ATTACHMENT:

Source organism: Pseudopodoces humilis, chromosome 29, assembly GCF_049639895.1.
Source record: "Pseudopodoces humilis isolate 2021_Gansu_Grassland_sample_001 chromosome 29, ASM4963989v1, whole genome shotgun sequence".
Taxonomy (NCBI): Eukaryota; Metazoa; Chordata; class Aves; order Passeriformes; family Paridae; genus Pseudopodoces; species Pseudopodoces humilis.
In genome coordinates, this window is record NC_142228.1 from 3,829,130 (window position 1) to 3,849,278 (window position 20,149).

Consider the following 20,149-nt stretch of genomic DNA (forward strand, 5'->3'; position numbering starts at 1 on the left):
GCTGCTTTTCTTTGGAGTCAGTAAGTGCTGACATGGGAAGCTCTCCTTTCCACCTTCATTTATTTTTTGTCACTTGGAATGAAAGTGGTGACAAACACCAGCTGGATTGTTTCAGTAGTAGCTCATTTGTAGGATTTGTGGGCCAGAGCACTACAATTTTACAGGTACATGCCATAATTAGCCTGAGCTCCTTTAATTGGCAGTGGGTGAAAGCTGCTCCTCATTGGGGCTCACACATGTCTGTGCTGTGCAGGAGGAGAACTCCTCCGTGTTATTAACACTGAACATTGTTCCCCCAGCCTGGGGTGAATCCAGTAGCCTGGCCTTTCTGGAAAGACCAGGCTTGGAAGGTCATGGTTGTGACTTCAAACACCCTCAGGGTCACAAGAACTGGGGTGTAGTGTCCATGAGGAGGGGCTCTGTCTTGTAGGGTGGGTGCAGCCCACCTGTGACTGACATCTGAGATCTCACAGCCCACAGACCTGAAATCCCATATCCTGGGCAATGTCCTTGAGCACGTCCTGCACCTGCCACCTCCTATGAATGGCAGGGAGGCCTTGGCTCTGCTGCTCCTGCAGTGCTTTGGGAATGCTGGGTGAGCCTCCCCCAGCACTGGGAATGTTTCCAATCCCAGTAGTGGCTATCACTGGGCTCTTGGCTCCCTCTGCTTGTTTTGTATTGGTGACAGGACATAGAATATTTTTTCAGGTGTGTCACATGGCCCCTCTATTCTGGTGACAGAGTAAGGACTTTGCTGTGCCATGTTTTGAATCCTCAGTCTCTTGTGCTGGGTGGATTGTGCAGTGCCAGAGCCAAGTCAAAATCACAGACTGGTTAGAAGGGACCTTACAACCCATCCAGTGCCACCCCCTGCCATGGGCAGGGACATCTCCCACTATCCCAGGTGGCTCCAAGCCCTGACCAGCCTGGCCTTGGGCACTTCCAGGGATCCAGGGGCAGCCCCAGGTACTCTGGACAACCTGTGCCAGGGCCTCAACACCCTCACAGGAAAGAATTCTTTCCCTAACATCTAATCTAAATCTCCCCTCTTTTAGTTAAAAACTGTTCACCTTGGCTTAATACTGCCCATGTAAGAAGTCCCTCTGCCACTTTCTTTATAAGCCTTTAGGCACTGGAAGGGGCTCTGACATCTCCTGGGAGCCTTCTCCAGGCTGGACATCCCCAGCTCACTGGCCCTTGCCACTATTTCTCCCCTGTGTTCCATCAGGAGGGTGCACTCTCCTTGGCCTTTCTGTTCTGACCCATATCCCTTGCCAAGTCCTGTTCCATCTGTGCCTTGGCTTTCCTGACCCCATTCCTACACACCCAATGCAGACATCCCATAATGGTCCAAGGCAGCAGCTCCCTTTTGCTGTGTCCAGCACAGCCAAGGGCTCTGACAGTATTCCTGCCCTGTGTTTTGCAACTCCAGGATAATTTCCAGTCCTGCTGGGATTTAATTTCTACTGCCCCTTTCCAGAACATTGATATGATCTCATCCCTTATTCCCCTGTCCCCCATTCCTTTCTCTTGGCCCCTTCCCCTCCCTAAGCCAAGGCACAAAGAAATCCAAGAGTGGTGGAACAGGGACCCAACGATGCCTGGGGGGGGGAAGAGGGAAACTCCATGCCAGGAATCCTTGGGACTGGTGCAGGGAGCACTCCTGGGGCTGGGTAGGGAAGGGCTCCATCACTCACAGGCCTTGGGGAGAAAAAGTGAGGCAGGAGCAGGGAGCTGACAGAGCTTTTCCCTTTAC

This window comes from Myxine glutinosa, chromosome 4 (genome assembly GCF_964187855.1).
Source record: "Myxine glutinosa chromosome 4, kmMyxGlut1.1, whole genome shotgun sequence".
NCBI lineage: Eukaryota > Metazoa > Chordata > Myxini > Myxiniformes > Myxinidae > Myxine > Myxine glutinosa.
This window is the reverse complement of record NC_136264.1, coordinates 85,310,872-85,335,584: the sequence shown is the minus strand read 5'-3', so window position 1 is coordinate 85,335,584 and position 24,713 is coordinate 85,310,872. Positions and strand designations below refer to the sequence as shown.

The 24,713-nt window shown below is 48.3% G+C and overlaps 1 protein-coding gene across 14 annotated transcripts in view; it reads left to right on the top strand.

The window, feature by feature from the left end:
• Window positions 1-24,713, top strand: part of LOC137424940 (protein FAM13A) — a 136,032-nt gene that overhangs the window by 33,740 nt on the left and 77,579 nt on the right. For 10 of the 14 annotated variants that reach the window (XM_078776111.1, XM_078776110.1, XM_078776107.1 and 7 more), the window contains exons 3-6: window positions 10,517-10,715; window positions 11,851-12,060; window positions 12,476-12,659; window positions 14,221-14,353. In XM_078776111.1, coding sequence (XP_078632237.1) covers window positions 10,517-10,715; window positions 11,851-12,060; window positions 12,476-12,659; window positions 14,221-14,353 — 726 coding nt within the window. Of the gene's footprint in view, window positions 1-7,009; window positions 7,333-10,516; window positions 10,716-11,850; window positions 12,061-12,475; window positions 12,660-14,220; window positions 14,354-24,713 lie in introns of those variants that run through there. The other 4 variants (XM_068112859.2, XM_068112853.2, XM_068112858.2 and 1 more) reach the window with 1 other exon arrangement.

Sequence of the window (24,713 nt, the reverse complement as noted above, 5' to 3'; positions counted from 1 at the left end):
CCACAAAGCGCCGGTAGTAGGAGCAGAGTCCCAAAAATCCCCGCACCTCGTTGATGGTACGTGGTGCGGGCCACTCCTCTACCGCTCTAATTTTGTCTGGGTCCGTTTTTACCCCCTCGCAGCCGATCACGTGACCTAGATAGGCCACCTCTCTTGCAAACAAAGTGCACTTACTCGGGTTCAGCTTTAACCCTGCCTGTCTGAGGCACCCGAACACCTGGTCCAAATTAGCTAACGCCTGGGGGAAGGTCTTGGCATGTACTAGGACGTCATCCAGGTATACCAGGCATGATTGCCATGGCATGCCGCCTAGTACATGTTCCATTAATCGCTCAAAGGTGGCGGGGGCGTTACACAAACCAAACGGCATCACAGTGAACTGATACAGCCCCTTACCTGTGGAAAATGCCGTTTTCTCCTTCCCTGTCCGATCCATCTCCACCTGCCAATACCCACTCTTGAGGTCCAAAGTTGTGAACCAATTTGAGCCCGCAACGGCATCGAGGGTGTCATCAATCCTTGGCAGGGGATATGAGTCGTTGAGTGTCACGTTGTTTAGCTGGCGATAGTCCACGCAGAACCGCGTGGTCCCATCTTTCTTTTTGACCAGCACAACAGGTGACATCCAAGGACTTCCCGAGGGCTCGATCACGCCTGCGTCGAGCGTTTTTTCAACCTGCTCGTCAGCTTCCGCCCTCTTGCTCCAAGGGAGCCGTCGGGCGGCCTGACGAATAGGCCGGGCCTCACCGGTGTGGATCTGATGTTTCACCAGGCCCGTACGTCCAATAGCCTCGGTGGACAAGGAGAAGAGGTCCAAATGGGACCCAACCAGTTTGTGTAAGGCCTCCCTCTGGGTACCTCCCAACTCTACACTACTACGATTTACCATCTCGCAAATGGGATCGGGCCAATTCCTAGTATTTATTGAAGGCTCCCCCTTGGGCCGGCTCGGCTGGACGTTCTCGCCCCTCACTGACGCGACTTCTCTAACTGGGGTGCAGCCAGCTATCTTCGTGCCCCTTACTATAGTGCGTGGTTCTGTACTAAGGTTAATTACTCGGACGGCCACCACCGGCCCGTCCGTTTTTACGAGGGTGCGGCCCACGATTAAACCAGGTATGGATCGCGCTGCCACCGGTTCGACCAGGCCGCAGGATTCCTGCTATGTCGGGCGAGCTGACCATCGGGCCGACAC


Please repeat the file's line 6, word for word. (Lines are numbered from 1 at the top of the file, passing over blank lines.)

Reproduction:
GCTGCTTTTCTTTGGAGTCAGTAAGTGCTGACATGGGAAGCTCTCCTTTCCACCTTCATTTATTTTTTGTCACTTGGAATGAAAGTGGTGACAAACACCAGCTGGATTGTTTCAGTAGTAGCTCATTTGTAGGATTTGTGGGCCAGAGCACTACAATTTTACAGGTACATGCCATAATTAGCCTGAGCTCCTTTAATTGGCAGTGGGTGAAAGCTGCTCCTCATTGGGGCTCACACATGTCTGTGCTGTGCAGGAGGAGAACTCCTCCGTGTTATTAACACTGAACATTGTTCCCCCAGCCTGGGGTGAATCCAGTAGCCTGGCCTTTCTGGAAAGACCAGGCTTGGAAGGTCATGGTTGTGACTTCAAACACCCTCAGGGTCACAAGAACTGGGGTGTAGTGTCCATGAGGAGGGGCTCTGTCTTGTAGGGTGGGTGCAGCCCACCTGTGACTGACATCTGAGATCTCACAGCCCACAGACCTGAAATCCCATATCCTGGGCAATGTCCTTGAGCACGTCCTGCACCTGCCACCTCCTATGAATGGCAGGGAGGCCTTGGCTCTGCTGCTCCTGCAGTGCTTTGGGAATGCTGGGTGAGCCTCCCCCAGCACTGGGAATGTTTCCAATCCCAGTAGTGGCTATCACTGGGCTCTTGGCTCCCTCTGCTTGTTTTGTATTGGTGACAGGACATAGAATATTTTTTCAGGTGTGTCACATGGCCCCTCTATTCTGGTGACAGAGTAAGGACTTTGCTGTGCCATGTTTTGAATCCTCAGTCTCTTGTGCTGGGTGGATTGTGCAGTGCCAGAGCCAAGTCAAAATCACAGACTGGTTAGAAGGGACCTTACAACCCATCCAGTGCCACCCCCTGCCATGGGCAGGGACATCTCCCACTATCCCAGGTGGCTCCAAGCCCTGACCAGCCTGGCCTTGGGCACTTCCAGGGATCCAGGGGCAGCCCCAGGTACTCTGGACAACCTGTGCCAGGGCCTCAACACCCTCACAGGAAAGAATTCTTTCCCTAACATCTAATCTAAATCTCCCCTCTTTTAGTTAAAAACTGTTCACCTTGGCTTAATACTGCCCATGTAAGAAGTCCCTCTGCCACTTTCTTTATAAGCCTTTAGGCACTGGAAGGGGCTCTGACATCTCCTGGGAGCCTTCTCCAGGCTGGACATCCCCAGCTCACTGGCCCTTGCCACTATTTCTCCCCTGTGTTCCATCAGGAGGGTGCACTCTCCTTGGCCTTTCTGTTCTGACCCATATCCCTTGCCAAGTCCTGTTCCATCTGTGCCTTGGCTTTCCTGACCCCATTCCTACACACCCAATGCAGACATCCCATAATGGTCCAAGGCAGCAGCTCCCTTTTGCTGTGTCCAGCACAGCCAAGGGCTCTGACAGTATTCCTGCCCTGTGTTTTGCAACTCCAGGATAATTTCCAGTCCTGCTGGGATTTAATTTCTACTGCCCCTTTCCAGAACATTGATATGATCTCATCCCTTATTCCCCTGTCCCCCATTCCTTTCTCTTGGCCCCTTCCCCTCCCTAAGCCAAGGCACAAAGAAATCCAAGAGTGGTGGAACAGGGACCCAACGATGCCTGGGGGGGGGAAGAGGGAAACTCCATGCCAGGAATCCTTGGGACTGGTGCAGGGAGCACTCCTGGGGCTGGGTAGGGAAGGGCTCCATCACTCACAGGCCTTGGGGAGAAAAAGTGAGGCAGGAGCAGGGAGCTGACAGAGCTTTTCCCTTTAC